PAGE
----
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Cyberbullying: It's Not Just the Kids

Wednesday, September 22, 2021

Blog topics:  Archive

By Chetrice Mosley-Romero

If you’ve ever been around someone, whose solution for solving a problem, is, simply, to blame it on “the kids” and act as though it’s a problem that doesn’t affect adults, you’ve just described some of the challenges that exist in dealing with cyberbullying.

Living in a digital age, as we do, technology enables us to do a lot of things online that makes our lives easier, as well as safer and more secure. Unfortunately, as we know, cyberbullying is something that’s made its way from the school playground or, for adults, while working at a job or as part of their personal life to (and from) anywhere in the world.

Cyberbullying is defined as “an act of harassing or causing harm to someone using a digital device (cell phone, computer, tablet, mobile device, etc.) to send, post, or share negative, harmful, false, or demeaning content about someone else”. It occurs through SMS, text messaging, and apps, or online in social media, chat rooms/forums and emails. It also takes place in online video gaming where people can view, participate in, or share content. It also includes sharing personal or private information about someone else to embarrass or humiliate them or damage their reputation. At its worst, cyberbullying crosses the line into unlawful or criminal behavior.

Often times, when we hear about cyberbullying, it involves children, teenagers, and young adults. A lot of that may not come as a surprise, given the fact that 95 percent of teens in the U.S. are online and 60 percent of young people say they’ve witnessed online bullying.

That being said, it’s not just the kids.

In a study entitled “How Common Is Cyberbullying Among Adults? Exploring Gender, Ethnic, and Age Differences in the Prevalence of Cyberbullying,” research showed that almost 15 percent of the participants had ever been a target of cyberbullying before, with 2.2 percent reporting such experiences within the past month. Young adults (18-25 years) experienced the highest levels of cyberbullying (during both the lifetime and past month time frames), but substantial lifetime cyberbullying was reported by older age groups as well, including those 26-35 years (24 percent) and 46-55 years (13 percent), up to the 66+ age group (6.5 percent).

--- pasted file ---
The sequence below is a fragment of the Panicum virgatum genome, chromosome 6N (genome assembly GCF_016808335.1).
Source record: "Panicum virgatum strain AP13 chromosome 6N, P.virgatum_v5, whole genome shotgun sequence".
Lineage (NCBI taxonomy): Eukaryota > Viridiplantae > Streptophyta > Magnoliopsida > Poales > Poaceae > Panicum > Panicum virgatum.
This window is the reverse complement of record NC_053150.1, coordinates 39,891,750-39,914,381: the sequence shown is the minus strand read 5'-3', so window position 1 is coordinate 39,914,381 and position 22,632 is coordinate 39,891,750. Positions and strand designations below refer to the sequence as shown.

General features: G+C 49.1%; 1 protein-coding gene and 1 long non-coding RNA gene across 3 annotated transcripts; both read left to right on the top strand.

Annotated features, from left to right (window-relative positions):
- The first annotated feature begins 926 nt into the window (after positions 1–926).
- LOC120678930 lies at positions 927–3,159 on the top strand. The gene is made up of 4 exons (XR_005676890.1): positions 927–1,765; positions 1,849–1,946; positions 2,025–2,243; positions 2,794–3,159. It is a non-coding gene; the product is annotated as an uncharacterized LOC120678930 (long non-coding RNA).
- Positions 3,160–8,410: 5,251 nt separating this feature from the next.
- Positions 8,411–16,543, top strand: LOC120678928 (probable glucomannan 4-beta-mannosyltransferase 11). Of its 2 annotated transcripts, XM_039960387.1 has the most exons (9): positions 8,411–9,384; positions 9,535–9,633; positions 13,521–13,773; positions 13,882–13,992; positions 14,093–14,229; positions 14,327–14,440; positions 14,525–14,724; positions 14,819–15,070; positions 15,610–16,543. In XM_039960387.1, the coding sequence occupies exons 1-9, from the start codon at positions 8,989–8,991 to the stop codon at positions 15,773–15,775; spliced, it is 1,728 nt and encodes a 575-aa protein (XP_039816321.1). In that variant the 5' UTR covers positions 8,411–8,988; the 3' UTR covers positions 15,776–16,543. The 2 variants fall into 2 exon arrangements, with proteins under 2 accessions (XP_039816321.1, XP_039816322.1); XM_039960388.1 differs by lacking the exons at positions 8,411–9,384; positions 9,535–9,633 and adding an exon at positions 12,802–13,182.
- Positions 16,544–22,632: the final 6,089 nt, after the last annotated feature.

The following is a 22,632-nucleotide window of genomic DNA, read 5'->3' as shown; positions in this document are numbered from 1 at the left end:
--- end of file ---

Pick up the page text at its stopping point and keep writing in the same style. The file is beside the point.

What’s the Solution?

Fortunately, there’s a lot of good information available from a variety of trusted resources – with just a few clicks – to help you deal with cyberbullying, including:

  • – Powered by the American Academy of Pediatrics, it’s a website for parents and families, whose mission is centered on the physical, mental, and social health and well-being for all infants, children, adolescents, and young adults.
  • – Includes the latest facts about cyberbullying, including a video to help parents, and more.

There’s also help out there for adults. For the same reasons that we’ve become more dependent on technology, it can be even more complicated, adults can be far more adept at hiding their online identity. As we get older, there are many ways to be bullied, including such as doxing, and swatting that can lead to dangerous situations and profoundly impact someone’s mental health.

For more information about staying safe online, visit the Indiana Cybersecurity Hub website. There’s all kinds of helpful tips for parents and what you can do when dealing with cyberbullies.

Just as the song says, R-E-S-P-E-C-T is something we all can do, as kids and adults!